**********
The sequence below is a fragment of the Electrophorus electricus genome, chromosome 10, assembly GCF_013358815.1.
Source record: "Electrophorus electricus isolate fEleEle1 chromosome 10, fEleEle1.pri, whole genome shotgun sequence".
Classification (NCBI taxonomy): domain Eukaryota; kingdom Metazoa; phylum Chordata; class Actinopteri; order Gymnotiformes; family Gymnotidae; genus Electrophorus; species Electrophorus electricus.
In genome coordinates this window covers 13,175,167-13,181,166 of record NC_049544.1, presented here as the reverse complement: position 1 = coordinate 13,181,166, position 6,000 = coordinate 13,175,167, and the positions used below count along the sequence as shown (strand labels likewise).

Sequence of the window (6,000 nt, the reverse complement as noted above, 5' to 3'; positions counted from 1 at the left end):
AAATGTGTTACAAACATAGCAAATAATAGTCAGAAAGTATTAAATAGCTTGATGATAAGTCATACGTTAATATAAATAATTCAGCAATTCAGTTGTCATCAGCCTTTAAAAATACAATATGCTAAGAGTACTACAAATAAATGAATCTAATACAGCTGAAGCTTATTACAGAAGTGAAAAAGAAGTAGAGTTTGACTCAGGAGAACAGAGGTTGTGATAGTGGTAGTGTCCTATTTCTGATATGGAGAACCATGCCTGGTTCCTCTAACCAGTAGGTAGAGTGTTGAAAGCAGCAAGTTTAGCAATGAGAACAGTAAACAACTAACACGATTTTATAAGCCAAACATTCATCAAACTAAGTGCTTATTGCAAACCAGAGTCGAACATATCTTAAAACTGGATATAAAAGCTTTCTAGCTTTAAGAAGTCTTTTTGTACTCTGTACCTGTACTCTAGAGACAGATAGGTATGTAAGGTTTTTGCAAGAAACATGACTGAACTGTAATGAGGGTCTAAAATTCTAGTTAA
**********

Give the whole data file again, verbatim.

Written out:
The sequence below is a fragment of the Electrophorus electricus genome, chromosome 10, assembly GCF_013358815.1.
Source record: "Electrophorus electricus isolate fEleEle1 chromosome 10, fEleEle1.pri, whole genome shotgun sequence".
Classification (NCBI taxonomy): domain Eukaryota; kingdom Metazoa; phylum Chordata; class Actinopteri; order Gymnotiformes; family Gymnotidae; genus Electrophorus; species Electrophorus electricus.
In genome coordinates this window covers 13,175,167-13,181,166 of record NC_049544.1, presented here as the reverse complement: position 1 = coordinate 13,181,166, position 6,000 = coordinate 13,175,167, and the positions used below count along the sequence as shown (strand labels likewise).

Sequence of the window (6,000 nt, the reverse complement as noted above, 5' to 3'; positions counted from 1 at the left end):
AAATGTGTTACAAACATAGCAAATAATAGTCAGAAAGTATTAAATAGCTTGATGATAAGTCATACGTTAATATAAATAATTCAGCAATTCAGTTGTCATCAGCCTTTAAAAATACAATATGCTAAGAGTACTACAAATAAATGAATCTAATACAGCTGAAGCTTATTACAGAAGTGAAAAAGAAGTAGAGTTTGACTCAGGAGAACAGAGGTTGTGATAGTGGTAGTGTCCTATTTCTGATATGGAGAACCATGCCTGGTTCCTCTAACCAGTAGGTAGAGTGTTGAAAGCAGCAAGTTTAGCAATGAGAACAGTAAACAACTAACACGATTTTATAAGCCAAACATTCATCAAACTAAGTGCTTATTGCAAACCAGAGTCGAACATATCTTAAAACTGGATATAAAAGCTTTCTAGCTTTAAGAAGTCTTTTTGTACTCTGTACCTGTACTCTAGAGACAGATAGGTATGTAAGGTTTTTGCAAGAAACATGACTGAACTGTAATGAGGGTCTAAAATTCTAGTTAA